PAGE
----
Vegetarian Diet

Vegetarians eat mainly fruit, vegetables and cereals. There are far more vegetarians in the world than meat eaters. This is simply because vegetables, grains and the like are easier to keep without refrigeration and are usually more readily available. Though for many generations most of the developed world have been enthusiastic consumers…

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Vitamins

Vitamins are a group of totally unrelated substances that have only one thing in common – they are essential (usually in tiny amounts) for the normal functioning of the body. Most vitamins have been given letter codes, the series are due to substances initially having been identified as vitamins but…

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Vitamin A (Retinol)

A fat-soluble vitamin, retinol (vitamin A) is found in milk, butter, eggs, liver and most fruit and vegetables. Very high levels are found in orange-coloured foods, for example: pumpkin, carrots, pawpaw, etc. Vitamin A is essential for the normal function of the skin and eyes. It is vital for the…

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Vitamin B

Vitamin B is divided into several subgroups numbered 1, 2, 3, 5, 6, 9 and 12. All are water-soluble and occur in dairy products, meats and leafy vegetables. Vitamin B1 has the chemical name of thiamine, B2 is riboflavine and B5 is pantothenic acid. Vitamin B6 (pyridoxine) may be useful in…

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Vitamin C

Ascorbic acid (vitamin C, sodium ascorbate) is water-soluble and found in citrus fruits, berries, tomatoes and greens, but its level in food is reduced by cooking, mincing and contact with copper utensils. Vitamin C can also be synthesised from non-food sources, and the synthetic form cannot be differentiated from the…

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Vitamin D

Vitamin D is a fat-soluble chemical found in egg yolks and butter, and it may be formed by a reaction of sunlight on skin. It is essential for the balance of calcium and phosphorus in the bones and bloodstream, but it is not used routinely in the treatment of disease. Vitamin…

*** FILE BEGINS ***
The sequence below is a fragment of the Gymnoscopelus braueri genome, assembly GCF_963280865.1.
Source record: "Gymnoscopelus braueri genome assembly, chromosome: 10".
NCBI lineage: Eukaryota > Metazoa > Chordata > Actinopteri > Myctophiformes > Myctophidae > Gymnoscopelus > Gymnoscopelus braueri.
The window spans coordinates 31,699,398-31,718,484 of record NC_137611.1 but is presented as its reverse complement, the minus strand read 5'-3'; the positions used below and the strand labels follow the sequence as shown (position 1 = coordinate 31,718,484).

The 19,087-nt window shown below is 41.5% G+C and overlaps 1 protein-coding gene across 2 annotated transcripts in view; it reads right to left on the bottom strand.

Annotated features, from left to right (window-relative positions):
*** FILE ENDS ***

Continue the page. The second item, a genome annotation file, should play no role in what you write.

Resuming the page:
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Vitamin E

Readily available in most foods, vitamin E (tocopherols) is a fat-soluble vitamin that acts as an antioxidant. High doses may cause serious diseases and abnormalities including blood clots, high blood pressure, breast tumours, headaches, tiredness and diarrhoea. It may be harmful to the foetus in pregnancy, and prevent blood clotting…

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Vitamin H (Biotin)

Biotin (vitamin H) has no specific medical use, but is used in the body to assist in the break down of fatty acids and assists the body in its utilisation of proteins, folic acid and vitamin B12. It is found in egg yolk, unpolished rice, peanuts, cauliflower, liver and mushrooms.…

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Vitamin K (phytomenadione/phylloquinone)

Essential for the clotting of blood, vitamin K (phytomenadione or phylloquinone) is fat-soluble and is found in most vegetables, particularly those with green leaves. It is also manufactured by bacteria living in the gut.  It is not commonly used clinically. It is named vitamin K because it was originally called …

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